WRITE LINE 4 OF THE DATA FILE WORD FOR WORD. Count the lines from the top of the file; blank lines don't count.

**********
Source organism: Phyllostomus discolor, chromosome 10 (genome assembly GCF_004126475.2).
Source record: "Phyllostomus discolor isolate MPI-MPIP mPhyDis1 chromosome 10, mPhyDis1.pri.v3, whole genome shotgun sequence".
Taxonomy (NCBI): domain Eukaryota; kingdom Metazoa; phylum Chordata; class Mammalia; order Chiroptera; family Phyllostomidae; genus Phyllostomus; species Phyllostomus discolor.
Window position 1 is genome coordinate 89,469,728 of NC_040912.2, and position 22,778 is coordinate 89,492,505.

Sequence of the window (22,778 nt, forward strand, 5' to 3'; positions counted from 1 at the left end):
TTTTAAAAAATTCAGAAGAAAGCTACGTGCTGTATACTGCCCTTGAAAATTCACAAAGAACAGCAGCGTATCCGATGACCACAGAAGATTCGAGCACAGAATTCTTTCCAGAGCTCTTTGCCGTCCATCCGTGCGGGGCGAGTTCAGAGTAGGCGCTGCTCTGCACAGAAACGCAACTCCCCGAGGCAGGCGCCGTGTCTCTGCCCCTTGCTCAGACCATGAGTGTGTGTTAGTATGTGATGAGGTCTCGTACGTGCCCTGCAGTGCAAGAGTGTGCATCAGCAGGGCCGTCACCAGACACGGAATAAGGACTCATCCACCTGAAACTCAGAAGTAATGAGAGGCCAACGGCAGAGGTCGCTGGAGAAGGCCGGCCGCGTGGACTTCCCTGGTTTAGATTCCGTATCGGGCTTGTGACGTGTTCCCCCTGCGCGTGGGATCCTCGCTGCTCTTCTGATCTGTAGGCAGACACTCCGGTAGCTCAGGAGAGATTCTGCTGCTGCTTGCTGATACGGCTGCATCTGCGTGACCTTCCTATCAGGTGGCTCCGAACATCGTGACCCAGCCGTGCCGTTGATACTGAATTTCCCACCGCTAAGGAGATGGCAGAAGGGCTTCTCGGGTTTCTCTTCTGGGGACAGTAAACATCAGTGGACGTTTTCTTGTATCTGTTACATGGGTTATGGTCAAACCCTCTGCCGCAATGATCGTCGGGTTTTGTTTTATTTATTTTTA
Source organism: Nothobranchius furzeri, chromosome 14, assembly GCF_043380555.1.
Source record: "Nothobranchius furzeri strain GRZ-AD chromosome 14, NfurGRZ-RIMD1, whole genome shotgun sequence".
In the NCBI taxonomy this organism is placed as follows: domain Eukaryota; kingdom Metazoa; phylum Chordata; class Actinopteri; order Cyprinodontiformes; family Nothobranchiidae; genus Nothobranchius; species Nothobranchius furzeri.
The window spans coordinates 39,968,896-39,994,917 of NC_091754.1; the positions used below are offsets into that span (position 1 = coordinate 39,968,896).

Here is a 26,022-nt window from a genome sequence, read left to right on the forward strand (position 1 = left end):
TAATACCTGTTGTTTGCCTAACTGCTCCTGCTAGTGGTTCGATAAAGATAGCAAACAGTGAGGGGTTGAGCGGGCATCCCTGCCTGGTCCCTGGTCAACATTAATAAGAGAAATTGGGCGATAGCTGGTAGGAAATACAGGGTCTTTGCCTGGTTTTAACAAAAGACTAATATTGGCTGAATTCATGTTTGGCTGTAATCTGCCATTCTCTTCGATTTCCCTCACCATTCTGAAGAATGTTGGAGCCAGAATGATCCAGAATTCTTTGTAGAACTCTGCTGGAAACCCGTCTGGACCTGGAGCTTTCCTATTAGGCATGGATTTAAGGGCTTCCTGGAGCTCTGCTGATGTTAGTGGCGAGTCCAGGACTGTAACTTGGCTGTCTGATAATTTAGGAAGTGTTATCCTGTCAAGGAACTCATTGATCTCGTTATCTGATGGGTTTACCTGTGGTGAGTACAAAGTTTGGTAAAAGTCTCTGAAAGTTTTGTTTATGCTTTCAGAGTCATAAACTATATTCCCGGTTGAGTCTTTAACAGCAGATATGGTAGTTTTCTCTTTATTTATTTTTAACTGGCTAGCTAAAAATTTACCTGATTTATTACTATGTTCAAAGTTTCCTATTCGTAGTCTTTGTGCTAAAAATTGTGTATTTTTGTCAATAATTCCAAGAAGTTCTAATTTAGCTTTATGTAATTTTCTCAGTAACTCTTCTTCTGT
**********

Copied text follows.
Window position 1 is genome coordinate 89,469,728 of NC_040912.2, and position 22,778 is coordinate 89,492,505.